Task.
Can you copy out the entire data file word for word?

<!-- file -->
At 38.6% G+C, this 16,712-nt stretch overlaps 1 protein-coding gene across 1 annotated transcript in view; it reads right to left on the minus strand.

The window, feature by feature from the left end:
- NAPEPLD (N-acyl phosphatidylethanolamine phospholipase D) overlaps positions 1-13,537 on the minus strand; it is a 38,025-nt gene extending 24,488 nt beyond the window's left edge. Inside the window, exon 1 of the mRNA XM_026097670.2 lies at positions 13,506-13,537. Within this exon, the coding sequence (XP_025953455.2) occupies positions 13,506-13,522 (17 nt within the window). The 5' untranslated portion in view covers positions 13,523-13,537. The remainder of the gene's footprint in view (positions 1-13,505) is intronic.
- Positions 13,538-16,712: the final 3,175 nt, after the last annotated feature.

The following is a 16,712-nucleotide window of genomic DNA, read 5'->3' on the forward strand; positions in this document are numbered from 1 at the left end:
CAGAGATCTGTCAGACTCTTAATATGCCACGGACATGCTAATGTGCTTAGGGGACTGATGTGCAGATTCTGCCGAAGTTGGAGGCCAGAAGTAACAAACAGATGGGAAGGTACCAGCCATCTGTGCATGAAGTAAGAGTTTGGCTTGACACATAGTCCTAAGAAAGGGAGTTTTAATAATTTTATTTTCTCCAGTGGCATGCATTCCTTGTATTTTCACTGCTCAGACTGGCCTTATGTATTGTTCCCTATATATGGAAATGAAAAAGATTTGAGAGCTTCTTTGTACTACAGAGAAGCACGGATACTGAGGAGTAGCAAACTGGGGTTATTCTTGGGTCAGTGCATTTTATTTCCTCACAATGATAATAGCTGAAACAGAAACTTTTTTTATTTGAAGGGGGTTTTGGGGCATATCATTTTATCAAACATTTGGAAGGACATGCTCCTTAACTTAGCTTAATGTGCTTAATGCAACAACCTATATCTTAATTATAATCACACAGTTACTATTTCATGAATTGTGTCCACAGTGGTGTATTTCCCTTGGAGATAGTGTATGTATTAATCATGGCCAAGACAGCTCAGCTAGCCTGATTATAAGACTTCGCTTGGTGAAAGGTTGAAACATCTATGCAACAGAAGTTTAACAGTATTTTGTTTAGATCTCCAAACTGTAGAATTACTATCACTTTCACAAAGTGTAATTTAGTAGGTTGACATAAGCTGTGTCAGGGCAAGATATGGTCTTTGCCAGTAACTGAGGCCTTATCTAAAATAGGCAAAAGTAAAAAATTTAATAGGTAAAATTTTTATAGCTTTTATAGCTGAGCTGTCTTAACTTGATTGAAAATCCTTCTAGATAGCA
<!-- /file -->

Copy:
At 38.6% G+C, this 16,712-nt stretch overlaps 1 protein-coding gene across 1 annotated transcript in view; it reads right to left on the minus strand.

The window, feature by feature from the left end:
- NAPEPLD (N-acyl phosphatidylethanolamine phospholipase D) overlaps positions 1-13,537 on the minus strand; it is a 38,025-nt gene extending 24,488 nt beyond the window's left edge. Inside the window, exon 1 of the mRNA XM_026097670.2 lies at positions 13,506-13,537. Within this exon, the coding sequence (XP_025953455.2) occupies positions 13,506-13,522 (17 nt within the window). The 5' untranslated portion in view covers positions 13,523-13,537. The remainder of the gene's footprint in view (positions 1-13,505) is intronic.
- Positions 13,538-16,712: the final 3,175 nt, after the last annotated feature.

The following is a 16,712-nucleotide window of genomic DNA, read 5'->3' on the forward strand; positions in this document are numbered from 1 at the left end:
CAGAGATCTGTCAGACTCTTAATATGCCACGGACATGCTAATGTGCTTAGGGGACTGATGTGCAGATTCTGCCGAAGTTGGAGGCCAGAAGTAACAAACAGATGGGAAGGTACCAGCCATCTGTGCATGAAGTAAGAGTTTGGCTTGACACATAGTCCTAAGAAAGGGAGTTTTAATAATTTTATTTTCTCCAGTGGCATGCATTCCTTGTATTTTCACTGCTCAGACTGGCCTTATGTATTGTTCCCTATATATGGAAATGAAAAAGATTTGAGAGCTTCTTTGTACTACAGAGAAGCACGGATACTGAGGAGTAGCAAACTGGGGTTATTCTTGGGTCAGTGCATTTTATTTCCTCACAATGATAATAGCTGAAACAGAAACTTTTTTTATTTGAAGGGGGTTTTGGGGCATATCATTTTATCAAACATTTGGAAGGACATGCTCCTTAACTTAGCTTAATGTGCTTAATGCAACAACCTATATCTTAATTATAATCACACAGTTACTATTTCATGAATTGTGTCCACAGTGGTGTATTTCCCTTGGAGATAGTGTATGTATTAATCATGGCCAAGACAGCTCAGCTAGCCTGATTATAAGACTTCGCTTGGTGAAAGGTTGAAACATCTATGCAACAGAAGTTTAACAGTATTTTGTTTAGATCTCCAAACTGTAGAATTACTATCACTTTCACAAAGTGTAATTTAGTAGGTTGACATAAGCTGTGTCAGGGCAAGATATGGTCTTTGCCAGTAACTGAGGCCTTATCTAAAATAGGCAAAAGTAAAAAATTTAATAGGTAAAATTTTTATAGCTTTTATAGCTGAGCTGTCTTAACTTGATTGAAAATCCTTCTAGATAGCA